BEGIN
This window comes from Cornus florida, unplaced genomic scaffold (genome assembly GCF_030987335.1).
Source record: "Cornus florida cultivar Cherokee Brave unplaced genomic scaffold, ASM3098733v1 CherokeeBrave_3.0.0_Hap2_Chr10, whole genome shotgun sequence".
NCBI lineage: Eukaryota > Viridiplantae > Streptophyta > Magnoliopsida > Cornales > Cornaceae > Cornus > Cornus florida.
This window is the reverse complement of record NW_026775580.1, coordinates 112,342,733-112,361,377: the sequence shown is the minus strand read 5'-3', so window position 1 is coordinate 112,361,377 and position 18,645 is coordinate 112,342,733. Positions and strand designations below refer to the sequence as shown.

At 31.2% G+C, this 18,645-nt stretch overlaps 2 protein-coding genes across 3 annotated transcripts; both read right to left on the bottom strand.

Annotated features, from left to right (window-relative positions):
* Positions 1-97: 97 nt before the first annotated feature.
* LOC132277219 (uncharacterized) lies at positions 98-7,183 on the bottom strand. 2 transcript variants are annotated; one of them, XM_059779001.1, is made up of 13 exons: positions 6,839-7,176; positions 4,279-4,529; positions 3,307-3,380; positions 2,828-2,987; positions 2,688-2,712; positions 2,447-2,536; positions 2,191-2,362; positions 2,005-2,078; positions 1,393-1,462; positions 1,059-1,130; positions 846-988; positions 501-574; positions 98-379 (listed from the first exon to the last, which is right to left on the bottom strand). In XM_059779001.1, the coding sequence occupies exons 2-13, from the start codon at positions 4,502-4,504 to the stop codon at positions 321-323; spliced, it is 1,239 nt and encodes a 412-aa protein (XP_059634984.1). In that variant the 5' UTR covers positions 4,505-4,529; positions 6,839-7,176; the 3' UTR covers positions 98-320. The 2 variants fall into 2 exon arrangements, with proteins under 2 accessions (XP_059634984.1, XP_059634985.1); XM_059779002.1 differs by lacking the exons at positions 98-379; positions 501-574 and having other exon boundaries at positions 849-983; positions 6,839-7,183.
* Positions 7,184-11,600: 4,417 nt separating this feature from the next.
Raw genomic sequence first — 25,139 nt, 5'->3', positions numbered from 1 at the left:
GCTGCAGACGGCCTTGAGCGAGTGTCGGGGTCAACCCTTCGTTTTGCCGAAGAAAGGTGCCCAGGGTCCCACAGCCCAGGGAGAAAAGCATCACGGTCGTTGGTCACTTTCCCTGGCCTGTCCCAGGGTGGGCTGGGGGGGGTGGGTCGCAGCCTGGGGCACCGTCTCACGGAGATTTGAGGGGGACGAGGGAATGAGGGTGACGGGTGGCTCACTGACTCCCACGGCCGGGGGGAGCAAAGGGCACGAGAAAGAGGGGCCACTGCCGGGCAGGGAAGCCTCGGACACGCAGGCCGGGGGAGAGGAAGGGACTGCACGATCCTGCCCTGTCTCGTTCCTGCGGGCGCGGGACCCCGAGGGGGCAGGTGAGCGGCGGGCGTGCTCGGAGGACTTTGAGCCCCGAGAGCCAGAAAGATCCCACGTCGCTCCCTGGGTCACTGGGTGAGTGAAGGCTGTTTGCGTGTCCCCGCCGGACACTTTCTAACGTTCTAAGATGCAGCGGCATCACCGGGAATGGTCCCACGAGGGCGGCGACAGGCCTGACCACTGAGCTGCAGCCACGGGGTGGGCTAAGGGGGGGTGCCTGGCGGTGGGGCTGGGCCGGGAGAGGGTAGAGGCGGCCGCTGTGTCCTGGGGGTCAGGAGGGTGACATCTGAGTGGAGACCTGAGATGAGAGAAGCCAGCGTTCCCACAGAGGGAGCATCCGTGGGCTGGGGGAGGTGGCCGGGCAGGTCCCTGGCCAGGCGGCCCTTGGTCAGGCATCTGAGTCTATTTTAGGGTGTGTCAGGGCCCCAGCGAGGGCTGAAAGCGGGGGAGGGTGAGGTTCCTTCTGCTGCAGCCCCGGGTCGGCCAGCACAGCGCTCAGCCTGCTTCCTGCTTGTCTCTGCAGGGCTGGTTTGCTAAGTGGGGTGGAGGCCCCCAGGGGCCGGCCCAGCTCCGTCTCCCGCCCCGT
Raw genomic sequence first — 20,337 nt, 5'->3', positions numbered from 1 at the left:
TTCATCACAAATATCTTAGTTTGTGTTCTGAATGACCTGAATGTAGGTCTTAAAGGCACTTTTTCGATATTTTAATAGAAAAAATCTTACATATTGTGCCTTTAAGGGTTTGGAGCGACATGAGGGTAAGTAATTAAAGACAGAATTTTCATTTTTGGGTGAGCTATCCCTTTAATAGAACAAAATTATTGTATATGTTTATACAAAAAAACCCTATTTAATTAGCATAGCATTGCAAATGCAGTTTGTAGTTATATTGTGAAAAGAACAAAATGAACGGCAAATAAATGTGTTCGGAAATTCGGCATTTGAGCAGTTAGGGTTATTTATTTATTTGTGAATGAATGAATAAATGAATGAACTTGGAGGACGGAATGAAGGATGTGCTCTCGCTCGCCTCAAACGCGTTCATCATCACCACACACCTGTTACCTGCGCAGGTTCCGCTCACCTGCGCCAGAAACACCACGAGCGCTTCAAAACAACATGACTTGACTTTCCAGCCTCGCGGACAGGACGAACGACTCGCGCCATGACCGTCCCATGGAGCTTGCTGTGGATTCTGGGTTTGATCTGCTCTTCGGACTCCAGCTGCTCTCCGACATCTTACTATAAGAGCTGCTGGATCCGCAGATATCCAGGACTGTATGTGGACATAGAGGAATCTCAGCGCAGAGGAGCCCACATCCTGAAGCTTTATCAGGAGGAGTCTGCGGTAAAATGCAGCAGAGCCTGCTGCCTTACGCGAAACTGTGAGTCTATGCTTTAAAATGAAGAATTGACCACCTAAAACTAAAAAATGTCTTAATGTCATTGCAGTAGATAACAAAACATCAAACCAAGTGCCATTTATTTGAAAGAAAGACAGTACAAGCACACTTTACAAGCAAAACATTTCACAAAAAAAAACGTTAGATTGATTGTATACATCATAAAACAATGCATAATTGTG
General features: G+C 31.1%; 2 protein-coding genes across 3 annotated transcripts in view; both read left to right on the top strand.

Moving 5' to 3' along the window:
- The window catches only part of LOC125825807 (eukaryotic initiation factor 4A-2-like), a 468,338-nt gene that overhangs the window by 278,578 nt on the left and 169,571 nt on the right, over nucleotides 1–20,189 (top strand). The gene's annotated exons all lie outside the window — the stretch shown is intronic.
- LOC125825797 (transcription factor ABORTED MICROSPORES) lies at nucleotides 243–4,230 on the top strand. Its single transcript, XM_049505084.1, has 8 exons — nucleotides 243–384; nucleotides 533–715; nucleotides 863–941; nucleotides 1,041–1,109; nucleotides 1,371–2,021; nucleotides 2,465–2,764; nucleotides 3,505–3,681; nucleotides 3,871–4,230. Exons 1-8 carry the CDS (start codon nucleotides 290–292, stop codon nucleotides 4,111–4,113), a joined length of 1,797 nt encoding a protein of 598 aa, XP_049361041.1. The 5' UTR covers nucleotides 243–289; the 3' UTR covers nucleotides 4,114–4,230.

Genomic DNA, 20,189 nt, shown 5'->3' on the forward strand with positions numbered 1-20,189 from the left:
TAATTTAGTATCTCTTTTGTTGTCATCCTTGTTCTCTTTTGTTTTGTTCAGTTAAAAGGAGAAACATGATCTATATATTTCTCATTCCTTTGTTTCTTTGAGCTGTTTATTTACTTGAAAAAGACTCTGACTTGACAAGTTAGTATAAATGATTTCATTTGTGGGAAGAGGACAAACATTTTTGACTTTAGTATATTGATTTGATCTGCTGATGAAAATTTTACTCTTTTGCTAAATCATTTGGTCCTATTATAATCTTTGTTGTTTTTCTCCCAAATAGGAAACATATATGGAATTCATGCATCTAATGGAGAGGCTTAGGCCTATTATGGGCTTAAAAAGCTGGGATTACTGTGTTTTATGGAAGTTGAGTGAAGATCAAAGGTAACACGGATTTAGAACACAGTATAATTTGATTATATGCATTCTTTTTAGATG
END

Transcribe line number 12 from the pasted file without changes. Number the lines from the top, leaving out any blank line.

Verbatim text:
Raw genomic sequence first — 20,337 nt, 5'->3', positions numbered from 1 at the left: